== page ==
Author Note: It’s very easy to overfeed scarlet badis. This is a common issue with fish that eat live foods. Keep a close eye on your fish and dial things back if you notice them getting chunky!
Behavior & Temperament
In general, scarlet badis are peaceful fish that just want to mind their own business. They will typically steer clear of bigger fish just to play it safe.
This is what makes the inclusion of plants in their tank so important. It provides them a safe place to retreat if they feel threatened or just want to relax.
When they aren’t tucked away in vegetation you’ll see your scarlet badis moving through the bottom half of the tank. One of our favorite things about this fish is that they’re very deliberate. You see them deciding what they’re going to do next, unlike other more active species.
The one exception to their gentle nature is when it comes to their own kind. These fish are prone to getting feisty with each other over territory. This is why providing them with enough space is so important. Each fish needs to have a little place to call home.
Scarlet Badis Tank Mates
The best tank mates for scarlet badis are their own kind. Assuming you give them enough space these fish will get along and live a happy and stress-free life.
If you want to give them a shot in a community tank you’ll need to be cognizant of how their temperament fits with other fish.
Since they’re skittish around active or larger fish, putting them in a tank with fish like bettas or cichlids is a recipe for disaster. Fish like this will likely scare off your scarlet badis and take their food. Not only that, but your scarlet badis will be too frightened to leave their hiding places (poor little guys).
Gouramis and rasboras are two options that have worked for other aquarists, although it’s not a guaranteed pairing.
Author Note: We recommend that you simply keep scarlet badis with their own kind. The potential stress and lack of food they’ll face because of their shy nature aren’t worth it in our opinion.
Scarlet Badis And Shrimp
The combination of scarlet badis and shrimp is something that a lot of potential new owners ask about. The reality of the situation is that since scarlet badis are micro predators, they will go after your shrimp and likely eat them.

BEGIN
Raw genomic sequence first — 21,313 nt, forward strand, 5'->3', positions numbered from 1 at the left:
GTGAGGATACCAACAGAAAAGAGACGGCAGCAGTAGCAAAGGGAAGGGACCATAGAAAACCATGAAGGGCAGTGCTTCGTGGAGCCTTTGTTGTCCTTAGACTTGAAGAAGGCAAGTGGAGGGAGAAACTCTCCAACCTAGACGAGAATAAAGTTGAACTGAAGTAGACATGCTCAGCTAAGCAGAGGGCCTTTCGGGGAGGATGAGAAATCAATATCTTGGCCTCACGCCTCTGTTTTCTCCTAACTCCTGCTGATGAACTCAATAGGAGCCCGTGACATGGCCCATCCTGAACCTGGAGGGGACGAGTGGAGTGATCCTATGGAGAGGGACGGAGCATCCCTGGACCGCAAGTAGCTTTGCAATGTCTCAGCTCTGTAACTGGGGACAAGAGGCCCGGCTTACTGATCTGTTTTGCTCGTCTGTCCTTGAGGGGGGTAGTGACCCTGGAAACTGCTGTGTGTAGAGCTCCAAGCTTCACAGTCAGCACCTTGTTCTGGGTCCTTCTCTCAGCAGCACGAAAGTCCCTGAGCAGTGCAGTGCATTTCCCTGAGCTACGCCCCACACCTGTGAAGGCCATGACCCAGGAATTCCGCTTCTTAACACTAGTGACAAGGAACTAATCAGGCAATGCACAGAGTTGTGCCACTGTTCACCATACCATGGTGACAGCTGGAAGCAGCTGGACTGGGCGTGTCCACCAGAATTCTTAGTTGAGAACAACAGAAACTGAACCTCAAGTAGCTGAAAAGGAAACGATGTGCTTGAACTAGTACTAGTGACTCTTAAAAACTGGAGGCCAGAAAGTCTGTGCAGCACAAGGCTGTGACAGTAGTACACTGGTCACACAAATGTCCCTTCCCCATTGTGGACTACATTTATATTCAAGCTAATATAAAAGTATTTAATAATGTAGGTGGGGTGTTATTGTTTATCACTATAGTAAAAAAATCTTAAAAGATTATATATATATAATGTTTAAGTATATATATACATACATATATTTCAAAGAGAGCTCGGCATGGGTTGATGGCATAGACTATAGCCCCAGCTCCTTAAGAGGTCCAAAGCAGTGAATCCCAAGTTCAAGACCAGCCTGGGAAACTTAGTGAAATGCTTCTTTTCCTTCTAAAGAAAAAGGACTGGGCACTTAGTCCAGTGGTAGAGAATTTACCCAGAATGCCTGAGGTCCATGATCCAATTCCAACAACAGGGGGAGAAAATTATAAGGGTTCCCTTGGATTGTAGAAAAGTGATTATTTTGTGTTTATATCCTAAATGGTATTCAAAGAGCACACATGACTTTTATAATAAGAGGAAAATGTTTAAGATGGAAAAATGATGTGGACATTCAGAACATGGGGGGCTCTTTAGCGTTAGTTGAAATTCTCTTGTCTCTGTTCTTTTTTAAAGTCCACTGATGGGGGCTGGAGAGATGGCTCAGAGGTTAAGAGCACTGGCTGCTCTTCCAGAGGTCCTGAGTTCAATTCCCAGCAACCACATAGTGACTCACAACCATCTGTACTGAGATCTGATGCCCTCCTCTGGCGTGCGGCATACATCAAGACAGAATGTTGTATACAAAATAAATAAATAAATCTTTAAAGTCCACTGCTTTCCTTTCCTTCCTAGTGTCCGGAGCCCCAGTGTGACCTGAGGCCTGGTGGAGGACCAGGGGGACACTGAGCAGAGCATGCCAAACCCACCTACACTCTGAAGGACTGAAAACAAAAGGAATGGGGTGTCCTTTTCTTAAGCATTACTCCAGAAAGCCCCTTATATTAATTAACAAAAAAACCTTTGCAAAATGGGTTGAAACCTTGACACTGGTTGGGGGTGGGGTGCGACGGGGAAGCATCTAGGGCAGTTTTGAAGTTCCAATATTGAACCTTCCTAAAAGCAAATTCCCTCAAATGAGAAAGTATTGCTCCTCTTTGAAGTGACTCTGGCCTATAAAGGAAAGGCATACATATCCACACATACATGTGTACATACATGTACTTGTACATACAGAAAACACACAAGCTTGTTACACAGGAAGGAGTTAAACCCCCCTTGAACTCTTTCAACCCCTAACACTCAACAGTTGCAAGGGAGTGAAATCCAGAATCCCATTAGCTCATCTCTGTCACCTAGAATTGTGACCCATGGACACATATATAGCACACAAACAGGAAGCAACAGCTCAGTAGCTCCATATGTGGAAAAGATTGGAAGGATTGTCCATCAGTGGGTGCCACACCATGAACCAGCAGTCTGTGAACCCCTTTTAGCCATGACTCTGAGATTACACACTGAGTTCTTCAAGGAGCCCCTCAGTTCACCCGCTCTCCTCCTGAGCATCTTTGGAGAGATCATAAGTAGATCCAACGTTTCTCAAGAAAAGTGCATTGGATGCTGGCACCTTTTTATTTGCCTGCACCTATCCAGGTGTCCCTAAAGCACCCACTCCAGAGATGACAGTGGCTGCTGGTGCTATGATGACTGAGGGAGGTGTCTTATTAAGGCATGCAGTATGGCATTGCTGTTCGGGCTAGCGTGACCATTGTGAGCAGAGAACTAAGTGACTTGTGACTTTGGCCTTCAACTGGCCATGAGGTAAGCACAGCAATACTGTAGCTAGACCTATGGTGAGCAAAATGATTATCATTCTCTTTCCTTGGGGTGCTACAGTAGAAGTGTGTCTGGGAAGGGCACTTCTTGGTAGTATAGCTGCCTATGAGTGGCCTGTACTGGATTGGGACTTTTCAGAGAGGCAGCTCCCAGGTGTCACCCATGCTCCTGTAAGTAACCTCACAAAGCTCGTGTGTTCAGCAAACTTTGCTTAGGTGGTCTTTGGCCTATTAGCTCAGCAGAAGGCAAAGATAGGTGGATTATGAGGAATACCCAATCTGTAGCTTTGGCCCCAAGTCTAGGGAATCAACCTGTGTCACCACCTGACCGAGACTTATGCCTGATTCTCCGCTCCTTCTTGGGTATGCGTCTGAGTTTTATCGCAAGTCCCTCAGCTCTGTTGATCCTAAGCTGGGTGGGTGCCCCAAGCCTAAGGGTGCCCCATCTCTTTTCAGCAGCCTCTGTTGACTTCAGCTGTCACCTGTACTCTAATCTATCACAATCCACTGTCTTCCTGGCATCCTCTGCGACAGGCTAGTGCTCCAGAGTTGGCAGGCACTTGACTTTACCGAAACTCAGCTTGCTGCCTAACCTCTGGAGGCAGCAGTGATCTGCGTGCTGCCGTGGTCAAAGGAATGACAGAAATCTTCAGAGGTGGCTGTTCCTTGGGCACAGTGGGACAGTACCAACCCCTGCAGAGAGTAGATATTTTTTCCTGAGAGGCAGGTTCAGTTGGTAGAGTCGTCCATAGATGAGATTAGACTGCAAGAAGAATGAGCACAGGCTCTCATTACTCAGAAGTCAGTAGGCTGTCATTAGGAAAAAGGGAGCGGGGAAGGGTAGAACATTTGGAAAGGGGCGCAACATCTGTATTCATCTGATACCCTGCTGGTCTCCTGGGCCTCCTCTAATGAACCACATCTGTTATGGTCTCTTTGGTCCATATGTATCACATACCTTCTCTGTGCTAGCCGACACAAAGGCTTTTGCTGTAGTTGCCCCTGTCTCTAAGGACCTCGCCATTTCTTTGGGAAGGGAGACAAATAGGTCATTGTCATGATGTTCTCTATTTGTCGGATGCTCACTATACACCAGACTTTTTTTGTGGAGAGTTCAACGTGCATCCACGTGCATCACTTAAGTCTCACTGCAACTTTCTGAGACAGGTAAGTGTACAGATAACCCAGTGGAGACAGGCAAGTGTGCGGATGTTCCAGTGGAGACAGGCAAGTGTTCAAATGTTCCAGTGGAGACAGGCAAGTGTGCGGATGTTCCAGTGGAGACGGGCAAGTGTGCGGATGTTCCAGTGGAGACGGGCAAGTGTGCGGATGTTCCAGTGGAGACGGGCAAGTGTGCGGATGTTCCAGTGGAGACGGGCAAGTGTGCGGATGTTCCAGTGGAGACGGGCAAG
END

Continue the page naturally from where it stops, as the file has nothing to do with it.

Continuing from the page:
Even though it might seem like a good idea in theory if you’re trying to reduce algae and keep the water clean (Amano shrimp are great for this), this is a species of fish that simply cannot share a tank with shrimp.
If you’re interested in breeding scarlet badis there isn’t a whole lot you need to do. In fact, these are some of the easier freshwater fish to breed in captivity as long as you have the proper conditions sorted out.
As always, you’ll want to make sure that plants are available in the breeding tank since they will use it as a place for their eggs. This is naturally how they protect their eggs in the wild and when it comes to breeding you need to replicate that environment as much as possible,
Makes will use their bright colors and a series of fast vibrating movements to attract the attention of the female. Once a female has shown interest then they move to the next step in the process!
The female will spawn and the male will fertilize the eggs as this process happens. You’ll be able to see a solid number of eggs after this is over (somewhere between 70 and 90). The male will patrol this area for a little over a week until they hatch.
Scarlet badis are a beautiful and fun fish for small tanks that many owners enjoy. Even though they’re very straightforward to keep, the process is still quite rewarding!
If you remember nothing else about scarlet badis care, it’s to pay close attention to the water quality. If you’re able to be consistent with that, these fish will thrive.
If you’re a new owner or are considering getting this fish we would love to hear from you. Any feedback or stories about your scarlet badis that you want to share will help us improve our guide in the future.